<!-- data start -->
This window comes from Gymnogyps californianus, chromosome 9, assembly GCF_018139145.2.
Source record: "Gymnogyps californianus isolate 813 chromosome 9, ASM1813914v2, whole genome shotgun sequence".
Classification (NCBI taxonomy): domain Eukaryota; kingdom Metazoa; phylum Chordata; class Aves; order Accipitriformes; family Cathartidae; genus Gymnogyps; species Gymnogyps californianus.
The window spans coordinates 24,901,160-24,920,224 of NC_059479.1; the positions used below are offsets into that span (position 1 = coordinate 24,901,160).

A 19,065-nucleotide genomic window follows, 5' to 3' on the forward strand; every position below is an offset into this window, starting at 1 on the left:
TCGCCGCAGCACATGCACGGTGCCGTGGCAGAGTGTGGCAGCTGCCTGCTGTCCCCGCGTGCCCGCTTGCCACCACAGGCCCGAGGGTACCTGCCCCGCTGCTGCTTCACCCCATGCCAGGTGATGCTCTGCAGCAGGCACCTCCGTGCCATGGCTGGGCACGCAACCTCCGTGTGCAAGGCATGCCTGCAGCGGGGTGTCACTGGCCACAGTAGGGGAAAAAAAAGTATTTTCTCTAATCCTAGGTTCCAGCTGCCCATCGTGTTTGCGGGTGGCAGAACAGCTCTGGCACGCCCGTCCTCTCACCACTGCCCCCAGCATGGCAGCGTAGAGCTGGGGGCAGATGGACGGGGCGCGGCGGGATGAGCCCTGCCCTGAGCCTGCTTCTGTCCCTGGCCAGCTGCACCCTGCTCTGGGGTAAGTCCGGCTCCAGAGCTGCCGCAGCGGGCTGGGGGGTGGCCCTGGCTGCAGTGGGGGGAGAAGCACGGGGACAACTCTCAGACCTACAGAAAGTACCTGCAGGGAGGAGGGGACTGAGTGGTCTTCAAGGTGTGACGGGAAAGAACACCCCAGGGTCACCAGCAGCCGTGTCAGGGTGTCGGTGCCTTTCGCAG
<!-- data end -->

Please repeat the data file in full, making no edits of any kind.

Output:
This window comes from Gymnogyps californianus, chromosome 9, assembly GCF_018139145.2.
Source record: "Gymnogyps californianus isolate 813 chromosome 9, ASM1813914v2, whole genome shotgun sequence".
Classification (NCBI taxonomy): domain Eukaryota; kingdom Metazoa; phylum Chordata; class Aves; order Accipitriformes; family Cathartidae; genus Gymnogyps; species Gymnogyps californianus.
The window spans coordinates 24,901,160-24,920,224 of NC_059479.1; the positions used below are offsets into that span (position 1 = coordinate 24,901,160).

A 19,065-nucleotide genomic window follows, 5' to 3' on the forward strand; every position below is an offset into this window, starting at 1 on the left:
TCGCCGCAGCACATGCACGGTGCCGTGGCAGAGTGTGGCAGCTGCCTGCTGTCCCCGCGTGCCCGCTTGCCACCACAGGCCCGAGGGTACCTGCCCCGCTGCTGCTTCACCCCATGCCAGGTGATGCTCTGCAGCAGGCACCTCCGTGCCATGGCTGGGCACGCAACCTCCGTGTGCAAGGCATGCCTGCAGCGGGGTGTCACTGGCCACAGTAGGGGAAAAAAAAGTATTTTCTCTAATCCTAGGTTCCAGCTGCCCATCGTGTTTGCGGGTGGCAGAACAGCTCTGGCACGCCCGTCCTCTCACCACTGCCCCCAGCATGGCAGCGTAGAGCTGGGGGCAGATGGACGGGGCGCGGCGGGATGAGCCCTGCCCTGAGCCTGCTTCTGTCCCTGGCCAGCTGCACCCTGCTCTGGGGTAAGTCCGGCTCCAGAGCTGCCGCAGCGGGCTGGGGGGTGGCCCTGGCTGCAGTGGGGGGAGAAGCACGGGGACAACTCTCAGACCTACAGAAAGTACCTGCAGGGAGGAGGGGACTGAGTGGTCTTCAAGGTGTGACGGGAAAGAACACCCCAGGGTCACCAGCAGCCGTGTCAGGGTGTCGGTGCCTTTCGCAG